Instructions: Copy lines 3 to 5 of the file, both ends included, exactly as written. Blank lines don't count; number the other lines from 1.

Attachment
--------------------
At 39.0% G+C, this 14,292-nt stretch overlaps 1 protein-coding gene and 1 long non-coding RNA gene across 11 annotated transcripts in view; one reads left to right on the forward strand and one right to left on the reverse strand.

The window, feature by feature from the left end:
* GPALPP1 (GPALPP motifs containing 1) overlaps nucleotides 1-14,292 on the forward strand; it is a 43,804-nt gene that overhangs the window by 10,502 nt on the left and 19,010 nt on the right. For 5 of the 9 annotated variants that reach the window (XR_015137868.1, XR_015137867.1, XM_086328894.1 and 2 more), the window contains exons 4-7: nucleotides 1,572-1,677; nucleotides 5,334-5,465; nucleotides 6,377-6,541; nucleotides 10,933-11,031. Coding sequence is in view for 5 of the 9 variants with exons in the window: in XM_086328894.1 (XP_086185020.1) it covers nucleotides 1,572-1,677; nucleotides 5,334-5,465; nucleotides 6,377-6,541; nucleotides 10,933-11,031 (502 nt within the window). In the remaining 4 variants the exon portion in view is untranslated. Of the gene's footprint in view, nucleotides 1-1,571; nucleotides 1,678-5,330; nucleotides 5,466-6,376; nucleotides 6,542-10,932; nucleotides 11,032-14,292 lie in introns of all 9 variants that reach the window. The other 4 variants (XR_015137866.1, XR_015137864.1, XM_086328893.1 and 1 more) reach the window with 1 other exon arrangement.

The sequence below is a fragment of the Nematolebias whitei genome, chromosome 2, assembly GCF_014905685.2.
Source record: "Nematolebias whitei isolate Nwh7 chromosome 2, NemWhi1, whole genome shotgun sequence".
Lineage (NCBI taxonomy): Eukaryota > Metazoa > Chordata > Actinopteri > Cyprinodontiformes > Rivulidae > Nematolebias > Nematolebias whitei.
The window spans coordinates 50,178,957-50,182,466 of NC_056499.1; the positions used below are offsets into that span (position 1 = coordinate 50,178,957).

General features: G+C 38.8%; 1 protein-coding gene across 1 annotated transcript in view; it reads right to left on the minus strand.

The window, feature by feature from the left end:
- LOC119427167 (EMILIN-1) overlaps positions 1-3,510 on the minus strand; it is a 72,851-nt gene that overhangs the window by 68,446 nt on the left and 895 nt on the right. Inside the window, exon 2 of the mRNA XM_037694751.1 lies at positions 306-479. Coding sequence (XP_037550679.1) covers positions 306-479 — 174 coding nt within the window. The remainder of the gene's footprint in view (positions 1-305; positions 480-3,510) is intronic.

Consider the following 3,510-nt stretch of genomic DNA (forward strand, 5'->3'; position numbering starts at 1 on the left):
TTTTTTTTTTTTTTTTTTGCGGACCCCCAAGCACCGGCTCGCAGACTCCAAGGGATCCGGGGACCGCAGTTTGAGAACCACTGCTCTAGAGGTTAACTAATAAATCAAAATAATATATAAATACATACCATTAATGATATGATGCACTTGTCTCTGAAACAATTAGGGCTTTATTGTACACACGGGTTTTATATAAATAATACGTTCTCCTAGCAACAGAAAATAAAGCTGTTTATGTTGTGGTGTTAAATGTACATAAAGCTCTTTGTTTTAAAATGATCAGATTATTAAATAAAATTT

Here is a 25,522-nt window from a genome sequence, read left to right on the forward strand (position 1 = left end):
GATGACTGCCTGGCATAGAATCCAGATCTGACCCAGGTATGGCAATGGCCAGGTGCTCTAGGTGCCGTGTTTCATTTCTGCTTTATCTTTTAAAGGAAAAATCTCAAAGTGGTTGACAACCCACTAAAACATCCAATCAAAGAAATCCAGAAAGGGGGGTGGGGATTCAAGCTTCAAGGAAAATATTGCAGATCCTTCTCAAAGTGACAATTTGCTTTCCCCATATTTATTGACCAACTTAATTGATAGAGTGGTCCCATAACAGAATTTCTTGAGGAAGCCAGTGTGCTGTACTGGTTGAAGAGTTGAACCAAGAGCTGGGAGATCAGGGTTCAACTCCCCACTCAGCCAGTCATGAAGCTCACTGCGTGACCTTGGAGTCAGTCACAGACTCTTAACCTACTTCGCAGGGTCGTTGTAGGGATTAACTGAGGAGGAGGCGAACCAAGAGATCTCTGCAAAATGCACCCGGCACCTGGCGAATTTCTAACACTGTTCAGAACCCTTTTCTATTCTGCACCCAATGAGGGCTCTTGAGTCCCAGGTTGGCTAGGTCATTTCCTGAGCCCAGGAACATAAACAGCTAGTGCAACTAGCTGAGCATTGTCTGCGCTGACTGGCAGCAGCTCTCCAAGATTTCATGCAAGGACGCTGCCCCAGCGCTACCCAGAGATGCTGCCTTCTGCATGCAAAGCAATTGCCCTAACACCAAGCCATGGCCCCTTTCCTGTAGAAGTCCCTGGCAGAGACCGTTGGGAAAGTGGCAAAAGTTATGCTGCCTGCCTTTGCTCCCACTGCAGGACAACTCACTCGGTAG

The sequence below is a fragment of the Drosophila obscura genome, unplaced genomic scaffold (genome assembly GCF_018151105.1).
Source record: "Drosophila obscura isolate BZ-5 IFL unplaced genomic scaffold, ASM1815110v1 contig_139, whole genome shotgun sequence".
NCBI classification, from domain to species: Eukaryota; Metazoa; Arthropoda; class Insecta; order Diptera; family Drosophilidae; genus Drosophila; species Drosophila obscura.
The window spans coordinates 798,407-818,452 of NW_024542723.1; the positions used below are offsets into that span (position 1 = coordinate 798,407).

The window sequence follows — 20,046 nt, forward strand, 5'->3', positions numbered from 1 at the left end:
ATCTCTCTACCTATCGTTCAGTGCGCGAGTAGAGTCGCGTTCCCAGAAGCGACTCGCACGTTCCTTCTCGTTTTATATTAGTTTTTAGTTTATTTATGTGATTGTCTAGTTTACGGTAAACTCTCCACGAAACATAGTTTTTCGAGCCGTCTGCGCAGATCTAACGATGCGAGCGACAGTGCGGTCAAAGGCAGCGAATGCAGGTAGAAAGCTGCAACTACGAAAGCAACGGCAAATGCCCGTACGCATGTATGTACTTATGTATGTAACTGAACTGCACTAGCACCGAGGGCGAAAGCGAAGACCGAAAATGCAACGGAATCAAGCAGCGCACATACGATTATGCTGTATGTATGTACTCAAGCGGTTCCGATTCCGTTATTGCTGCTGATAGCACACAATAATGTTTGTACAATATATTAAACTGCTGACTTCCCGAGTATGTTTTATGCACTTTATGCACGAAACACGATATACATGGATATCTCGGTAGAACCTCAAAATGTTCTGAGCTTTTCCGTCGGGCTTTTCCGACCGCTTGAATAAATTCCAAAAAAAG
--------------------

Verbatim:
* GPALPP1 (GPALPP motifs containing 1) overlaps nucleotides 1-14,292 on the forward strand; it is a 43,804-nt gene that overhangs the window by 10,502 nt on the left and 19,010 nt on the right. For 5 of the 9 annotated variants that reach the window (XR_015137868.1, XR_015137867.1, XM_086328894.1 and 2 more), the window contains exons 4-7: nucleotides 1,572-1,677; nucleotides 5,334-5,465; nucleotides 6,377-6,541; nucleotides 10,933-11,031. Coding sequence is in view for 5 of the 9 variants with exons in the window: in XM_086328894.1 (XP_086185020.1) it covers nucleotides 1,572-1,677; nucleotides 5,334-5,465; nucleotides 6,377-6,541; nucleotides 10,933-11,031 (502 nt within the window). In the remaining 4 variants the exon portion in view is untranslated. Of the gene's footprint in view, nucleotides 1-1,571; nucleotides 1,678-5,330; nucleotides 5,466-6,376; nucleotides 6,542-10,932; nucleotides 11,032-14,292 lie in introns of all 9 variants that reach the window. The other 4 variants (XR_015137866.1, XR_015137864.1, XM_086328893.1 and 1 more) reach the window with 1 other exon arrangement.

The sequence below is a fragment of the Nematolebias whitei genome, chromosome 2, assembly GCF_014905685.2.
Source record: "Nematolebias whitei isolate Nwh7 chromosome 2, NemWhi1, whole genome shotgun sequence".